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Thanks, Ann. Your blog also served as a reminder that although the Ledbetter bill has been enacted, the Paycheck Fairness Act is still waiting in the wings.

It is indeed ironic that although pay transparancy is traditionally recommended as a solution to pay equity challenges, most employers who have implemented affirmative initiatives to correct improper gender-based pay inequities must keep it secret. Bragging about what they had done would only have prompted demands for retroactive pay for past improprieties and inspired class action suits for back wages. Fewer than a dozen major employers went public in the GAO report "Description of Selected Nonfederal Job Evaluation Systems," GAO/GGD-85-57, July 31, 1985, available from either GAO or the Gov Printing Office, on pay plans that were both externally competitive and internally equitable from a protected class status. ("Gender" is a shorter word than "protected class", so I tend to use it, instead.) I am personally aware of many more that took corrective steps but did not publicize it, for fear of attracting lightning.

This is an area where good deeds are punished by all sides. Remember also, that, absent any legal compulsion, a board of directors exercising their fiduciary responsibilities to the shareholders would be precluded from taking any steps to "close the gender gap." How DARE they waste good shareholder money to correct "inequities" supported by The Open Market and The Courts?

Some clever quiet pioneers have managed to create highly competitive environments where protected classes thrive and are paid far more than their peers elsewhere. Word gets out, and they get better value output for their equitable input. It is probably in their short-term interest if others do NOT match them, because then they would lose the current advantages they hold. The vast majority of all employees are technically "protected class" members, you see. Think about it.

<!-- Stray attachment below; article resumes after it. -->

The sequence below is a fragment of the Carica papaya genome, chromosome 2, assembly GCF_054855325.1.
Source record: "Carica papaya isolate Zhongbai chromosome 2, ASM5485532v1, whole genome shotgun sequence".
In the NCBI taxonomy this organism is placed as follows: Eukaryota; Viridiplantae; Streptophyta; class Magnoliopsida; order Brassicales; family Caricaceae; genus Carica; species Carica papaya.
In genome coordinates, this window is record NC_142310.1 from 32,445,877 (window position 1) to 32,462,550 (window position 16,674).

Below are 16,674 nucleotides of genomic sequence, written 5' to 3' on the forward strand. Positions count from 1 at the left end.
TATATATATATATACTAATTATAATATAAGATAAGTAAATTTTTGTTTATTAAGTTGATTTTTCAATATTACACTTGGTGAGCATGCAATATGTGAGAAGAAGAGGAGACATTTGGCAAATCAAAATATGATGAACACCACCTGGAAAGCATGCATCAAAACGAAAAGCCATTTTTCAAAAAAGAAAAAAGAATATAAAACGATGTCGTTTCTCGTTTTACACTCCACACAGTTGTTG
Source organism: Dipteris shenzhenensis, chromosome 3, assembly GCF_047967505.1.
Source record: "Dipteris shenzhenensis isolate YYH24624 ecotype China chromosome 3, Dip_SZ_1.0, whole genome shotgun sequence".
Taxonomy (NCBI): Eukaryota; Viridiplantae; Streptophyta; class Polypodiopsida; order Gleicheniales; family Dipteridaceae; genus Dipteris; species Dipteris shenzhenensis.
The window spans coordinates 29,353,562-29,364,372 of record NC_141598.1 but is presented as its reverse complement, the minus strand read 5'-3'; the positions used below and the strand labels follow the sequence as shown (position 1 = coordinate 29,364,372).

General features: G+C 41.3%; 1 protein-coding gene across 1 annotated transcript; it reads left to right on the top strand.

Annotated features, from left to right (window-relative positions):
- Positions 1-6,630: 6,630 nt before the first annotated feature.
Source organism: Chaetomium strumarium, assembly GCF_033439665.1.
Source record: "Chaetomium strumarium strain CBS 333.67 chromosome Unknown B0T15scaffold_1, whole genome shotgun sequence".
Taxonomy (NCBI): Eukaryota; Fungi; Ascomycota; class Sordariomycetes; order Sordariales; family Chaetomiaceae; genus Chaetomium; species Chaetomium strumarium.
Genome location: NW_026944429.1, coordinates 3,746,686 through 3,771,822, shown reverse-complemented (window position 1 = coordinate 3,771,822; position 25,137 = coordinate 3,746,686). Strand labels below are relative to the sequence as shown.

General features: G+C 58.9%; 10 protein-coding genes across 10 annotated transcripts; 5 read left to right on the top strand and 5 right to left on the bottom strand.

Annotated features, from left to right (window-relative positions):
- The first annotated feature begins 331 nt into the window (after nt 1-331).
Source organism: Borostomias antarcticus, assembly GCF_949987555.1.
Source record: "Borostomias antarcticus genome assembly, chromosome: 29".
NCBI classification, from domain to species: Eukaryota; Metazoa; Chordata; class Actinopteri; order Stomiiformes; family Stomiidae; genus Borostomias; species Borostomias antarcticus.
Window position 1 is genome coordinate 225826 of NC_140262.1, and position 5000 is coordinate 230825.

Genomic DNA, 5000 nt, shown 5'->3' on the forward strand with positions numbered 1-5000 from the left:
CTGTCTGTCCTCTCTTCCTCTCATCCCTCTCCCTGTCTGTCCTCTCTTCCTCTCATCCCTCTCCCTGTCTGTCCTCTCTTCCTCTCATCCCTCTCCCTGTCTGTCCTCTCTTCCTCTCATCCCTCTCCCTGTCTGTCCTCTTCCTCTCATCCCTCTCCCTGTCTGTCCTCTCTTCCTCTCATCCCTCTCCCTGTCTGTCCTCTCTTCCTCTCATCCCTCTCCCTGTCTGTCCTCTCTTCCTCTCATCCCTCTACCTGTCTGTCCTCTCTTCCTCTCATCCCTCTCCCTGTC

I know what you mean. It is even more ironic (and a sad reminder of just where we have come to as a society) that many employment attorneys will advise their clients against an initiative to discover and correct gender-based inequities, because doing so creates "risk" for that employer.

And so, even attempting to see the legislative efforts in this regard in a "glass half full" way, as creating pressure for employers to do the right thing, ultimately fails. The increased pressure makes it even more risky for them to attempt to discover and correct problems.

Which brings us, as you note, to the place where good deeds are indeed punished by all sides.


You're welcome - and you're right. While Congress is still in session, the PFA waits in the wings. And, who knows, if not this session, maybe the next. Must remain attentive!

Thanks for all the valuable links and insight from around the table.

I would have hoped (long ago) that the topic of Equal Pay would be a thing of the past by now.

My conjecture was that younger people would have come behind us with a sense of equality. While the younger generations (X, Y, Mill.) seem to have acquired a status of equality in social terms, they have not progressed to a great extent when it comes to pay. Why do you suppose that is?

I wonder if the shifting values of the younger generation - away from a work dominated culture - have created an indifference with regard to pay.


Thanks for stopping in and sharing the thoughts. You ask good questions. Here's what I think. I think the gender pay equity problem is a complex and multi-faceted one, which is one of the reasons that it is so tough to combat. And although I would agree that most, if not nearly all of us (old as well as young) believe in and support equality, these good intentions don't necessarily translate automatically into equal pay - again, because the roots of pay inequality are so complex and tangled.

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About The Author

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    Compensation consultant Ann Bares is the Managing Partner of Altura Consulting Group. Ann has more than 20 years of experience consulting with organizations in the areas of compensation and performance management.

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